Kayaking mates now bonded by gold medal
SIMON PLUMB AND TONY SMITH IN LONDON
Olympic champion Lisa Carrington has paid tribute to the friend and crewmate who helped make her gold-medal winning kayak dream reality.
Four years ago Erin Taylor became the first female paddler to represent New Zealand at an Olympic Games.
Carrington said it was that breakthrough, and Taylor's ability to challenge her in daily training, which helped guide her on Saturday night in London.
"Erin was the first girl to go to the Olympics in Beijing. She's my team-mate and really good friend," Carrington said.
"We're the fastest two in New Zealand so to be able to train with someone who pushes your boundaries and keeps you on top of your game but is also your mate, it's pretty special.
"We get on like a house on fire. She's awesome and is fully behind me."
Carrington's coach, Gordon Walker, goes even further, saying part of the Olympic title won by Carrington was earned by Taylor.
"A big part of Lisa's success is the environment, it's critical to her day-to-day happiness which influences how she trains," Walker said.
"Erin's a massive part of that environment, she's got a part of that medal, without question."
Together, Carrington and Taylor finished seventh in the K2 500m at Eton Dorney, 2.2 seconds outside the top three, and Walker said he was confident they had the credentials to start picking up medals as a pair.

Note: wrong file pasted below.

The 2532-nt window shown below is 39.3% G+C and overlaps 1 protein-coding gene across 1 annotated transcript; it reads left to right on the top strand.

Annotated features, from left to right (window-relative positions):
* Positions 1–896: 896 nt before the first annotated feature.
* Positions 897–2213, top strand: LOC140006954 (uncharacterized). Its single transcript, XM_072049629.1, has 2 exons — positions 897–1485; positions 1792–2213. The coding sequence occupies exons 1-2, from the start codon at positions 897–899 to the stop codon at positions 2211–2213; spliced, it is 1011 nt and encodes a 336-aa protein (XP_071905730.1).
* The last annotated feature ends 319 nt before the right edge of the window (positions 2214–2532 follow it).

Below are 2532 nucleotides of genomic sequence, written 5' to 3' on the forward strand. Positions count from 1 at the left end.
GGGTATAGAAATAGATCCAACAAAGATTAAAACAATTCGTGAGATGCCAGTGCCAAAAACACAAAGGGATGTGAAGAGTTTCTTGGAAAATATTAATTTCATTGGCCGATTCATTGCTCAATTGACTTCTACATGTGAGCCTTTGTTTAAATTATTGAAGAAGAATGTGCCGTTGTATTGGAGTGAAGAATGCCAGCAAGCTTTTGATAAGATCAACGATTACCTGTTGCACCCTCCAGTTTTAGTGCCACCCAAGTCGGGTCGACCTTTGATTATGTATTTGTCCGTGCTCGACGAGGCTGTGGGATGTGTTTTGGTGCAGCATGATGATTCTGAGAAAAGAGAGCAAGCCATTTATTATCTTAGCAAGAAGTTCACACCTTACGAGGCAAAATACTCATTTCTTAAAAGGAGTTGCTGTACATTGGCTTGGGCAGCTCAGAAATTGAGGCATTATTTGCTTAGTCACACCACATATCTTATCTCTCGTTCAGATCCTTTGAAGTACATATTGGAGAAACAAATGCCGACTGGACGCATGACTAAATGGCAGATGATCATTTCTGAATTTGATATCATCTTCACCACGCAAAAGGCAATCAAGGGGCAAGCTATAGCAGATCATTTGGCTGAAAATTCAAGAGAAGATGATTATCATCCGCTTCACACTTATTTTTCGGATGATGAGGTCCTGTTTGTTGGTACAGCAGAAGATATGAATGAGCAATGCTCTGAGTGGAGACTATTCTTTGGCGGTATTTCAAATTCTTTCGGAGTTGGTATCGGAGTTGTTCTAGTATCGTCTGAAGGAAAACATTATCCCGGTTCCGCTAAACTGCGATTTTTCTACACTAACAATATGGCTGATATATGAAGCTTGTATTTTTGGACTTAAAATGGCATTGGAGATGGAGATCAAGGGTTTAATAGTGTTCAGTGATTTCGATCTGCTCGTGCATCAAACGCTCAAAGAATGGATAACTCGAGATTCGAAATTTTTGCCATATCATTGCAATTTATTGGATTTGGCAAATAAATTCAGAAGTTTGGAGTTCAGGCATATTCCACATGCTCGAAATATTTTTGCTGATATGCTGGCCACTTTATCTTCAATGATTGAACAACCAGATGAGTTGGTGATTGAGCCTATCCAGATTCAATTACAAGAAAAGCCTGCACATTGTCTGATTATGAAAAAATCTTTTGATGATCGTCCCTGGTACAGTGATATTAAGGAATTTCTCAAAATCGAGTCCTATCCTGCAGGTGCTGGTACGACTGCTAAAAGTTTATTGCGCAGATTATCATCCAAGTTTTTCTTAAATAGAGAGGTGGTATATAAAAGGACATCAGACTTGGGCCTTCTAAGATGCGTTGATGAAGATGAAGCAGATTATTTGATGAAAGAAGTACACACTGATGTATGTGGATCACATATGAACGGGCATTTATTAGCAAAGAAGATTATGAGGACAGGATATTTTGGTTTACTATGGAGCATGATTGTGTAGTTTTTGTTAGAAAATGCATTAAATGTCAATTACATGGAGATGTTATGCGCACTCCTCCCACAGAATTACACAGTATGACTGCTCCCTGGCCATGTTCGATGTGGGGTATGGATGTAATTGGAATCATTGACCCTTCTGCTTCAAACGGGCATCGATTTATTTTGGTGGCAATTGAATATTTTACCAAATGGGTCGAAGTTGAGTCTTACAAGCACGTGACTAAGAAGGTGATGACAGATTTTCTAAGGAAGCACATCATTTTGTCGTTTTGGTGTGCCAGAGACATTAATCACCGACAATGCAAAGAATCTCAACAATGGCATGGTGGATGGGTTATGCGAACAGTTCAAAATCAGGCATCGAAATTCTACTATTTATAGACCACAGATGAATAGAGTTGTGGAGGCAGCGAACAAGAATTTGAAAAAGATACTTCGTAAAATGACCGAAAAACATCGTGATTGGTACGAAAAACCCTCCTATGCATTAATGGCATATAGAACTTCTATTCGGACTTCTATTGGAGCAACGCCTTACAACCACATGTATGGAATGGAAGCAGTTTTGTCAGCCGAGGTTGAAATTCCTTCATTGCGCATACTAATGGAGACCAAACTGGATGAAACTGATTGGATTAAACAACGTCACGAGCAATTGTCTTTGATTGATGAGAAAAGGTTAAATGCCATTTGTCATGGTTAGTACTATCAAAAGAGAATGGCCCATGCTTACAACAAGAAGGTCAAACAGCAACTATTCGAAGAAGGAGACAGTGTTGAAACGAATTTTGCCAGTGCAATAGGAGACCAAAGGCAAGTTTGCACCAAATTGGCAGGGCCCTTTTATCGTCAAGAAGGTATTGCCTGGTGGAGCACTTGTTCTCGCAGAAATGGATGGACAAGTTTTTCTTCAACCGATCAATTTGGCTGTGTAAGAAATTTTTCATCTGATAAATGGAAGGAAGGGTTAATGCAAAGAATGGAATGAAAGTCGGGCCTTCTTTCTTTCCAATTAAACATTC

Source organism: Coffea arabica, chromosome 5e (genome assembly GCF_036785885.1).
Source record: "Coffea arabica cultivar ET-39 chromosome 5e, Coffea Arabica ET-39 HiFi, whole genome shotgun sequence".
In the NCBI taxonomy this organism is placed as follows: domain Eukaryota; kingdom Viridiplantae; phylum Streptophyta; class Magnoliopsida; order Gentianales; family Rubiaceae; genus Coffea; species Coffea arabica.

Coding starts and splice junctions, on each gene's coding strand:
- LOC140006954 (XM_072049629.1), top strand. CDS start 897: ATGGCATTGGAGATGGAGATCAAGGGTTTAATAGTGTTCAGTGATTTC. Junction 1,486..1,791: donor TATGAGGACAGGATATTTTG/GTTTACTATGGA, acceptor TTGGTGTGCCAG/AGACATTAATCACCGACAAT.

Meanwhile Carrington - the iron-willed woman from Whaka in the Waka - carried a specially blessed "taonga from home" around her neck as she won New Zealand canoeing's first Olympic gold medal for 24 years.
Proud Whakatane couple Pat and Glynis Carrington presented their 23-year-old daughter with a striking pounamu pendant a few days before she raced on Dorney Lake.
The green good luck charm was tucked inside the neckline of her black racing suit as Carrington swept to the women's K1 200m title on Saturday night.
Giving a special gift is a ritual for this close-knit family with Ngati Porou, Te Atianga a Mahaki and Tainui heritage.
"We've presented Lisa with a taonga, a gift each time she's been away, for the last four years," Pat Carrington explained after the whanau welcomed their world champion with a haka.
"The last one she lost, it fell into the water in Munich."
Pat and Glynis were anxious she should have another pendant to wear at her first Olympic Games.
"We went back to Gisborne and had it designed for her and we got it blessed by our local kaumatua down there," Pat said.
Lisa said she appreciated the gift. “I'm always carrying a piece of home with me ... you don't feel so lonely when you're out there."
The 2011 Maori Sportswoman of the Year said her Maori culture was important to her.
"I don't live it every day but I've got to embrace where I'm from."
- Fairfax Media